The input voltage Ein is applied to input terminal 33 which is connected to node 15 by gain adjustment resistor 47 and fixed resistor 48. In addition, node 15 is connected via resistor 50 to output terminal 32. The collector of transistor 40 is coupled to the output terminal 32 and via resistor 49 to the supply voltage +V to determine the limits for the output voltage range. In addition, a d.c. level adjustment is provided which includes fixed resistor 52 and variable resistor 51 coupled between node 15 and supply voltage +V. This combination permits a variable d.c. current to be injected into node 15 if desired. Also, resistor 42 can be made adjustable to vary the magnitude of the compensating current ic to permit controlled variation of the output voltage Eo if desired.

The component values utilized in the embodiment of FIG. 3 are as follows:

Resistors 34, 35, 37, 38: 10 ohms

Resistors 36, 48: 430 ohms

Resistor 39: 100 ohms

Resistors 49, 42: 330 ohms

Resistors 50, 52: 390 ohms

Resistor 44: 410 ohms

Resistor 45: 820 ohms

Resistor 43: 270 ohms

IC 41: Harris 2520 series

While the above description has referred to a specific embodiment of the invention it is recognized that variations and modifications may be made therein without departing from the scope of the invention.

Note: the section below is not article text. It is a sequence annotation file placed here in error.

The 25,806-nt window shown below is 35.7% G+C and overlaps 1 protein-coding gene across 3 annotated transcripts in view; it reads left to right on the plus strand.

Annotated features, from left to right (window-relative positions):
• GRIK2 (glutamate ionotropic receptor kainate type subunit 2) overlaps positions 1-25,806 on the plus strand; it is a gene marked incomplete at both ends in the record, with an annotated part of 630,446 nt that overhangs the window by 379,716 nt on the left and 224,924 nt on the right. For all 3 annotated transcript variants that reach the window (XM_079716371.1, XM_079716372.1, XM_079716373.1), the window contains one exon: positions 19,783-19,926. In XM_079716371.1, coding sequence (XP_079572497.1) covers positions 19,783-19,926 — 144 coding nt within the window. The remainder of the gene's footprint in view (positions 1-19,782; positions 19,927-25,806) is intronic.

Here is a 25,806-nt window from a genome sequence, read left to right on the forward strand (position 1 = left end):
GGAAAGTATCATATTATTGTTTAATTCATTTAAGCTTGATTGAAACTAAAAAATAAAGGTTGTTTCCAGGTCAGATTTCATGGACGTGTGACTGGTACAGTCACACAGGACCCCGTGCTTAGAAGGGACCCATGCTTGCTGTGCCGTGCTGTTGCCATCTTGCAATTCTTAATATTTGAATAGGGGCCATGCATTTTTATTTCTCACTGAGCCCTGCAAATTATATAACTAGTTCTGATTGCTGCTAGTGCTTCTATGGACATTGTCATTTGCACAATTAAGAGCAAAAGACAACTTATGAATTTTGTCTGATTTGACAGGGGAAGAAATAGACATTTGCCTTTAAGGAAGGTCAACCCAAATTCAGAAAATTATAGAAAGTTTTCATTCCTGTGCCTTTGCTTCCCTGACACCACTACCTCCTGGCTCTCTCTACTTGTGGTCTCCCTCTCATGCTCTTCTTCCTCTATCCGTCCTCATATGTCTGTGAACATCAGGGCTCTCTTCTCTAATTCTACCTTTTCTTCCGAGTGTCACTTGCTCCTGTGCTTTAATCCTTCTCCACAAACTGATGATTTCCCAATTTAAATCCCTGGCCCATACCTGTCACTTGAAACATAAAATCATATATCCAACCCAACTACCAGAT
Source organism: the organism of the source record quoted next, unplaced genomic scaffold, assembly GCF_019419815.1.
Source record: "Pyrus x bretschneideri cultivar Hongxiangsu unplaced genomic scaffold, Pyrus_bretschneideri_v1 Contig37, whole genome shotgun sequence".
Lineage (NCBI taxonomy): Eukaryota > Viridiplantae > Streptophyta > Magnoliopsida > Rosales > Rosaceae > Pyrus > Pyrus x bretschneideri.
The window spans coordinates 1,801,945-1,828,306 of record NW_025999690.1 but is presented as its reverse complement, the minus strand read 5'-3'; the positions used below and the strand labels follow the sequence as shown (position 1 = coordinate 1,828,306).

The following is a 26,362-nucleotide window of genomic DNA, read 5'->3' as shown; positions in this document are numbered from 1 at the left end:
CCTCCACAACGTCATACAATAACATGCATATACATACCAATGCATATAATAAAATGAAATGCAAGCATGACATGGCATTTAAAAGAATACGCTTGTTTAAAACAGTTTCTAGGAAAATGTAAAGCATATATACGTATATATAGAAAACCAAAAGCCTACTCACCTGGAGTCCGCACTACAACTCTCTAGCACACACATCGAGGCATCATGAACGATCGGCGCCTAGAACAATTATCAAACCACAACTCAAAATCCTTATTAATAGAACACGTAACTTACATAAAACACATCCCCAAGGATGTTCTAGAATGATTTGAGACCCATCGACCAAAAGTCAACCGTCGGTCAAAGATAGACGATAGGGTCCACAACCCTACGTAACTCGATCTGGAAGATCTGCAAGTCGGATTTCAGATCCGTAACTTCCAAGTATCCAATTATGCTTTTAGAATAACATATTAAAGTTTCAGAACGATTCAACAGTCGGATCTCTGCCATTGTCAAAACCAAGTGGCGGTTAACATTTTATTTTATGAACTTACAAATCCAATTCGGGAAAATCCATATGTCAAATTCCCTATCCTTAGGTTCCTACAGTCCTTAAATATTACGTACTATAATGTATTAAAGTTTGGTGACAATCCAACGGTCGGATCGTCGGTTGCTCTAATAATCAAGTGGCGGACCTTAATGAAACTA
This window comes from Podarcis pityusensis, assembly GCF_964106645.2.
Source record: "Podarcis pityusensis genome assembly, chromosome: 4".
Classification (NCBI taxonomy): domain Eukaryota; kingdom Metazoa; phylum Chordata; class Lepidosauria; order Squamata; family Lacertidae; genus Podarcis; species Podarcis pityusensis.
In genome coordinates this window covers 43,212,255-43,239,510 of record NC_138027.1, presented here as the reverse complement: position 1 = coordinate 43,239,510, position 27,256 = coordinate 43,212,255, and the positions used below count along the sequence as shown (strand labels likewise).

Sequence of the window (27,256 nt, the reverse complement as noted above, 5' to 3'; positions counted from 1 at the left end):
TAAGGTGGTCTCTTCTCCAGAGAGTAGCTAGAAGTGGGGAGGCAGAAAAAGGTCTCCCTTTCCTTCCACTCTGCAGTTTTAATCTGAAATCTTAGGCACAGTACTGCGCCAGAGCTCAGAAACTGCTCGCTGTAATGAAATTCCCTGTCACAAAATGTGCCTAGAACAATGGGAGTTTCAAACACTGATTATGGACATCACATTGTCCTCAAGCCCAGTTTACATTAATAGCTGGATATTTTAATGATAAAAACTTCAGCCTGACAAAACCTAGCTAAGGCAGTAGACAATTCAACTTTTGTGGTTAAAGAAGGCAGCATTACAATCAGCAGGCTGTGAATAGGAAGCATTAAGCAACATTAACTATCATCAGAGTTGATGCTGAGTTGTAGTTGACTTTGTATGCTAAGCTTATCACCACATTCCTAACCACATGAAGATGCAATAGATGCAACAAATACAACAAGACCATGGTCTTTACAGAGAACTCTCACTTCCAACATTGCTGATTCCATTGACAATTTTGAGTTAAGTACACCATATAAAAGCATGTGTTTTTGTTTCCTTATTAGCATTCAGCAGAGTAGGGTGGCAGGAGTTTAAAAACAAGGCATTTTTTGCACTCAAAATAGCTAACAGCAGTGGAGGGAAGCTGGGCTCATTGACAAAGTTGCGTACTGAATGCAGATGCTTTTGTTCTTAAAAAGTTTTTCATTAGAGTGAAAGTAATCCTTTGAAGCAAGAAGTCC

Claims (14)

What is claimed is:
1. A compensated operational amplifier circuit which comprises:
(a) a first operational amplifier having first and second input terminals and an output terminal;
(b) means for coupling the first input terminal to an input signal source;
(c) a first impedance coupled between the output terminal of said first amplifier and one of said input terminals;
(d) means for coupling the second input terminal of said amplifier to a reference potential; and
(e) current generating means coupled between said first input terminal and the reference potential for sensing the internal voltage difference of said first operational amplifier therebetween and supplying a compensating current to one of said input terminals which is a function of said voltage difference.
2. The circuit in accordance with claim 1 wherein said current generating means comprises:
(a) a second operational amplifier having first and second input terminals and an output terminal;
(b) first means for coupling the first input terminal of said second amplifier to the first input terminal of said first amplifier;
(c) second means for coupling the second input terminal of said second amplifier to the second input terminal of said first amplifier; and